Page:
A British universities co-operative is helping its growing number of members cut costs on the purchase of supplies. Chris Johnston reports
E-procurement is the university equivalent of logging on to Amazon and buying a book, except that instead of spending £20 the sums can often be in the hundreds of thousands.
More than two years ago, a national e-procurement marketplace went live. HEeP, or Higher Education e-Procurement, is run by a subsidiary company of Salford University. It now has nine institutions on board, with four implementing the scheme, eight committed to joining it and 44 others in discussions or interested in joining.
Tony Oliver, the director of HEeP, says the move was a response to the attempts by private companies to sell purchasing software to universities. The Higher Education Funding Council for England provided initial funding for the project, which institutions join for free, although there are plans to shift it to a more commercial footing.
Bournemouth University is one of the institutions in the process of joining HEeP. Barry Chapman, the university’s purchasing manager, says that moving to e-procurement was a logical step. He expects more than 2,000 orders to have been placed online by next summer.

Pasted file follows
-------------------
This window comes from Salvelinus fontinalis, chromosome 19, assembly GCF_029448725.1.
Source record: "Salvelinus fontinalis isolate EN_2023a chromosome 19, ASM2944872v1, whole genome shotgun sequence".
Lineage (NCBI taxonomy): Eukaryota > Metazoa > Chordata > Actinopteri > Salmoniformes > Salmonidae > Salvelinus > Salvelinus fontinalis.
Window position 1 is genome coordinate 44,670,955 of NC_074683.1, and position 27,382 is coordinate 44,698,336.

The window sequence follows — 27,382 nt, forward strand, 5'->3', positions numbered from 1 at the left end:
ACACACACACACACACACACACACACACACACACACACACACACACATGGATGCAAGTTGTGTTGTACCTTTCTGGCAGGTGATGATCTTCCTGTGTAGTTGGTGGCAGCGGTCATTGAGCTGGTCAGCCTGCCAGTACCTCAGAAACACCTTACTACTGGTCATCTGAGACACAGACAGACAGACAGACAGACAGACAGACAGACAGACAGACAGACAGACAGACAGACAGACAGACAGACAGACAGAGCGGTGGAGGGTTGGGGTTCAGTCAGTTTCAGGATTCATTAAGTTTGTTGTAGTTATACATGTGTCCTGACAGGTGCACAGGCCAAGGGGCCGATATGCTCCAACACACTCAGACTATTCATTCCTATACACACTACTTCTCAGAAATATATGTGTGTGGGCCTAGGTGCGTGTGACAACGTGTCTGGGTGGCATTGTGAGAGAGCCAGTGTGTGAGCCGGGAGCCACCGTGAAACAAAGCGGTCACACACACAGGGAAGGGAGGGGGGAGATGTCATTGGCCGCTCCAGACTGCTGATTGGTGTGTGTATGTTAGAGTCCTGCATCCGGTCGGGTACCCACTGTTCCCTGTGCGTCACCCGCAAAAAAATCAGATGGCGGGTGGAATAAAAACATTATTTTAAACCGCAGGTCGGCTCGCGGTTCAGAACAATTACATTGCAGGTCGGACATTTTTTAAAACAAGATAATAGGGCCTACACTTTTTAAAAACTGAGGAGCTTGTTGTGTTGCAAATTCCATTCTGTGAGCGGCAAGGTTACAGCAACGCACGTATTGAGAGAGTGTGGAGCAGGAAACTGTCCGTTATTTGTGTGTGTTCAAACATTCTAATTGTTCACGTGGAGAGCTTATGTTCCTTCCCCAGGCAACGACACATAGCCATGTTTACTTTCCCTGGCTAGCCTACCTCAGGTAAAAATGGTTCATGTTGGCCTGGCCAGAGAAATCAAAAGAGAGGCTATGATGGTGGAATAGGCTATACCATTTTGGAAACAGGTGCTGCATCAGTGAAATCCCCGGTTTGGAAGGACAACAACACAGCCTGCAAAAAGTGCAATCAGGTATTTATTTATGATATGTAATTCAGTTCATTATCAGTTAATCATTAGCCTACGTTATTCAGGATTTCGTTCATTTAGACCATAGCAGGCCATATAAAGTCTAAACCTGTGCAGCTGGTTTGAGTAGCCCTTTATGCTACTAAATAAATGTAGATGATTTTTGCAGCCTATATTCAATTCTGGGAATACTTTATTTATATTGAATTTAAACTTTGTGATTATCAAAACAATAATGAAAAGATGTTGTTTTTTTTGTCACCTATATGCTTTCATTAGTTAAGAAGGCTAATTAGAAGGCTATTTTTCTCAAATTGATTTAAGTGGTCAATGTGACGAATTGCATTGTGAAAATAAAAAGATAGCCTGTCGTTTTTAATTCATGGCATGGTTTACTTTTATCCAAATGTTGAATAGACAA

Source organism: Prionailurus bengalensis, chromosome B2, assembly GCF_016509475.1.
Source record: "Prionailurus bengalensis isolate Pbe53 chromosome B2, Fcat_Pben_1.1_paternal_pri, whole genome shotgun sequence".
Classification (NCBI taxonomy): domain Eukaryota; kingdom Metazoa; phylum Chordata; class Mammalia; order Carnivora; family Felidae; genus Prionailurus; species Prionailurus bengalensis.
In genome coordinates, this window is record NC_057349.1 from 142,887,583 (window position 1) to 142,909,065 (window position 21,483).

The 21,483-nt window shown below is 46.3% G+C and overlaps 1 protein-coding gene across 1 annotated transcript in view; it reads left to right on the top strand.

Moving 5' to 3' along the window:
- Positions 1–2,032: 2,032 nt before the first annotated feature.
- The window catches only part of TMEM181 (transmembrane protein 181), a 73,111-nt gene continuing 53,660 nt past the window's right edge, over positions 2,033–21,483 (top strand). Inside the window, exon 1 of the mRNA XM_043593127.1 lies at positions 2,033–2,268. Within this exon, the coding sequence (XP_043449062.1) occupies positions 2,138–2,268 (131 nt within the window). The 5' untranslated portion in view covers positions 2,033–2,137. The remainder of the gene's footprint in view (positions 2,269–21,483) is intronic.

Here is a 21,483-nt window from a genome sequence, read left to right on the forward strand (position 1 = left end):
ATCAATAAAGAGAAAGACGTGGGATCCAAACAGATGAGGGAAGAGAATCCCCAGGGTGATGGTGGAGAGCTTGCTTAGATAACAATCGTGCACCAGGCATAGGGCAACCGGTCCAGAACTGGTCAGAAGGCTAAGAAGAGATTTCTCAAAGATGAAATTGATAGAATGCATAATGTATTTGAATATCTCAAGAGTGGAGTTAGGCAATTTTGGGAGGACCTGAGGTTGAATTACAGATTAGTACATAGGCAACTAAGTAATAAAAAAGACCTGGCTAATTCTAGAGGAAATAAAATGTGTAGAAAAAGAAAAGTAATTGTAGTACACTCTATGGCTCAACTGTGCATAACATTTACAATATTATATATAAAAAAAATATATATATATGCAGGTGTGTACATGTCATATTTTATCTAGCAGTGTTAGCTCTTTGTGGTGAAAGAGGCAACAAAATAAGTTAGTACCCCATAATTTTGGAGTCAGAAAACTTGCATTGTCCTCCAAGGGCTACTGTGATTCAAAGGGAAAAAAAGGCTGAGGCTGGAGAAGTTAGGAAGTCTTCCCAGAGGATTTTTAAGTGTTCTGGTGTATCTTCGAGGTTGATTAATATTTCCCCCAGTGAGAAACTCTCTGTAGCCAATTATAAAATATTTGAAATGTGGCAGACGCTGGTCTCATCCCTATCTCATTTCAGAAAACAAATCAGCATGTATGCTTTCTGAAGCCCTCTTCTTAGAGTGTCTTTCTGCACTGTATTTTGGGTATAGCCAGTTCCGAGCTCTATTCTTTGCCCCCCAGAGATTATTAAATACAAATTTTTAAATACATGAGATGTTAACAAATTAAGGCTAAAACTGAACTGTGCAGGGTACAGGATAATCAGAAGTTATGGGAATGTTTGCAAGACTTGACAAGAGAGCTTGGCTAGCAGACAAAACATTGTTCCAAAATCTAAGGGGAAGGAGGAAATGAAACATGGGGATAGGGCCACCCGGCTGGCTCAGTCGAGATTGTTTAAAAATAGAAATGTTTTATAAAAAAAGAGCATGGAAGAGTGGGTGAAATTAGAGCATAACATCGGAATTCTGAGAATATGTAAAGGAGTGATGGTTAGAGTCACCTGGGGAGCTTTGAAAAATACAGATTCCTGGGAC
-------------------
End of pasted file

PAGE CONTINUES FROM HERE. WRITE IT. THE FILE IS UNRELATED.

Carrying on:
“Initially, we will look at minimising the processing costs of buying low-value items. Once proven, we will extend this to larger value purchases. We expect other benefits to include better use of staff time and resources, reduction in manual-based orders and improved cash flow,” he says.
Each paper purchase order costs about £40 to process, but Mr Oliver says the e-procurement system can reduce this figure by up to £15.
Only suppliers who have negotiated contracts with regional or national purchasing consortia can sell their products through HEeP. These prices are as much as 40 per cent lower than those of local companies, enabling universities to make great savings.
HEeP uses Symmetry eBIS software. When purchasers log on, they are connected to a list of approved suppliers’ websites and select the desired goods.
Once authorised, the necessary purchase orders are generated and exchanged electronically. After the goods are delivered, an invoice is sent and the finance department can pay the supplier via a bank transfer, further reducing paperwork.